It's important to exercise caution when interpreting the results provided by LIME and SHAP, as they reveal correlations rather than causal relationships. Misinterpretation potentiates incorrect conclusions and reinforcement of existing biases. Moreover, a technique called scaffolding demonstrated by Slack et al., can manipulate these methods into producing misleading explanations, potentially hiding bias. Thus, while LIME and SHAP can offer valuable information, one should critically assess the explanations to avert the problem of accepting biased results as objective fact.  

In practical applications, such as real estate, models are used to identify candidate single-family residences (SFR) for purchase and rent. Cap rate, the rate of return on a property based on the income the property is expected to generate, crucially aids this identification. For non-technical users, understanding overall model behavior and why a model suggests purchasing a property helps them trust their decision. We created a dashboard focused on the Georgia SFR housing market in Plotly Dash. It employs SHAP values to provide model interpretation at a zipcode, county, or state level granularity. We built it to allow for multiple models so that users can compare explanations. Basic MLR models serve as templates within the dashboard. 

The dataset was provided by Haystacks.ai. It contained approximately 10,000 SFR observations throughout Georgia. As it is proprietary, we cannot grant access to the reader. We had to do some minor data cleaning - selection of SFR residences and deleting observations that were missing important data, imputing averages, etc. We also included school and crime statistics according to the county level to add other features. To estimate cap rate, we took FMRs (Fair Market Rents) via number of bedrooms as expected income and an expected cost of 1% of (predicted) property value.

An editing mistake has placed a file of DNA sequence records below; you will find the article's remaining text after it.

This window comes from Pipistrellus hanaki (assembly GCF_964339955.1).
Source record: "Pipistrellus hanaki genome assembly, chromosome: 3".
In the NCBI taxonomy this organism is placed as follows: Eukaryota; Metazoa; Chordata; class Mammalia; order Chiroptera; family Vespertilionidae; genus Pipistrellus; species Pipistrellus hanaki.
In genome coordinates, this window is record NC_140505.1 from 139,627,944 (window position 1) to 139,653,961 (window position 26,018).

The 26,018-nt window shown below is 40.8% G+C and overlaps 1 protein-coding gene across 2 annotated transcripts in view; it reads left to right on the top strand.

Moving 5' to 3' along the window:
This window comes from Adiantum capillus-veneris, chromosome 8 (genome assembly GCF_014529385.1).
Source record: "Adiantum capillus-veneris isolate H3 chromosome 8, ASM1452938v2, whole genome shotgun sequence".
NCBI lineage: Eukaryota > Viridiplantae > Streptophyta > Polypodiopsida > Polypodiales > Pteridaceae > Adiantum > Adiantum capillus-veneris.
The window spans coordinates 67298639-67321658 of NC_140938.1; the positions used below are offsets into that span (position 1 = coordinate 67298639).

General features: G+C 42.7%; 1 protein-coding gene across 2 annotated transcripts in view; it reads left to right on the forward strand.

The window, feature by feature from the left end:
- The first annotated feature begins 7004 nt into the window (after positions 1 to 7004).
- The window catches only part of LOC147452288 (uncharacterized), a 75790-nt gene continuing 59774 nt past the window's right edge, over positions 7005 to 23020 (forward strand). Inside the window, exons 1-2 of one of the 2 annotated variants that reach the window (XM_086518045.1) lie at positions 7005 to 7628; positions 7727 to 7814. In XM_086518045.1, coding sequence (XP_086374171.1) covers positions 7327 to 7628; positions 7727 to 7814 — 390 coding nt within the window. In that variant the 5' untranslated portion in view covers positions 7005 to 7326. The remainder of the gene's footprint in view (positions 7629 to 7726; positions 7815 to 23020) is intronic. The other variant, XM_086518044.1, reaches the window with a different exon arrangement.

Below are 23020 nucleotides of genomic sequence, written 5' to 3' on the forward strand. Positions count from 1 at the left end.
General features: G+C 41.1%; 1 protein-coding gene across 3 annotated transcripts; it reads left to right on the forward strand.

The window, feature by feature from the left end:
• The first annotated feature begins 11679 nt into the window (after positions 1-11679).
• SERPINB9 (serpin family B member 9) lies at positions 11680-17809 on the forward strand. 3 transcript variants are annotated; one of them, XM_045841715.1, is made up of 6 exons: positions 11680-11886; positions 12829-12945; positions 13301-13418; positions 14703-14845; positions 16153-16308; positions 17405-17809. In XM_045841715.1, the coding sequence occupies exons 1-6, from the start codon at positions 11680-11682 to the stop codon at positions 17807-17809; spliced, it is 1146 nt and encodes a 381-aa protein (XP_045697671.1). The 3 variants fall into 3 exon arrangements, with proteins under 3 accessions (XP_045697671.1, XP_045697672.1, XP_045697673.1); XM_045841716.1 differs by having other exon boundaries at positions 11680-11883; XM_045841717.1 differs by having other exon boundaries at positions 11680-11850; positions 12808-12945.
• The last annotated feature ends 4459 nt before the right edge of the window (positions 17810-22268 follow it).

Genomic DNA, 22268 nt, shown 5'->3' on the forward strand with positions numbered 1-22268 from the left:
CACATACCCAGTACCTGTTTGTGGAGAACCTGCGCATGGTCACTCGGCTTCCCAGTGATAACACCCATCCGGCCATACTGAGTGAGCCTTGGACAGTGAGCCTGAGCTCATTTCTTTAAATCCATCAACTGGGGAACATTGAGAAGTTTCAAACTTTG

The first page provides a choropleth map of the dataset, along with model choice and metric to color the map by. This allows the user to select the outlier zip codes or counties of interest to them.

The next page shows information about the distribution of points according to our model features. There is a scatter plot, plotting feature versus price or cap rate. By selecting a dot, the bottom bar plots compare the corresponding property to averages. On the right, there is a beeswarm plot for the region selected. The SHAP plot allows the user to extract information about the region and how it interacts with the model.

The last page is for further interpretation and property selection. By selecting a zip code (clicking its corresponding bar) in the upper left, we determine a region to extract the top 10 properties from. Selecting a property then creates the SHAP waterfall plot in the upper right. This plot, for example, shows this property’s price lost over $200k in the model due to its square footage value. Because model performance varies by region, there is also a cutoff slider at the top which allows for the restriction to regions having an R-squared of at least the chosen value.

LIME and SHAP offer the transparency needed for non-technical users to trust and understand their models. Still, caution is warranted, as these tools can be manipulated or misinterpreted, potentially concealing or reinforcing bias. The integration of SHAP into our Plotly Dash dashboard offers a compelling example of model interpretability in action within the Georgia SFR housing market. We hope that it illustrates how SHAP provides insights at multiple resolutions and is easy to comprehend. As people gain insight into their models, they can make more informed decisions, driving a more transparent and accountable AI landscape. 

About Author

Daniel Erickson

I'm received my Ph.D in mathematics from Oregon State University. I enjoy tackling complex problems - specifically those amenable to insight gleaned through data.
View all posts by Daniel Erickson >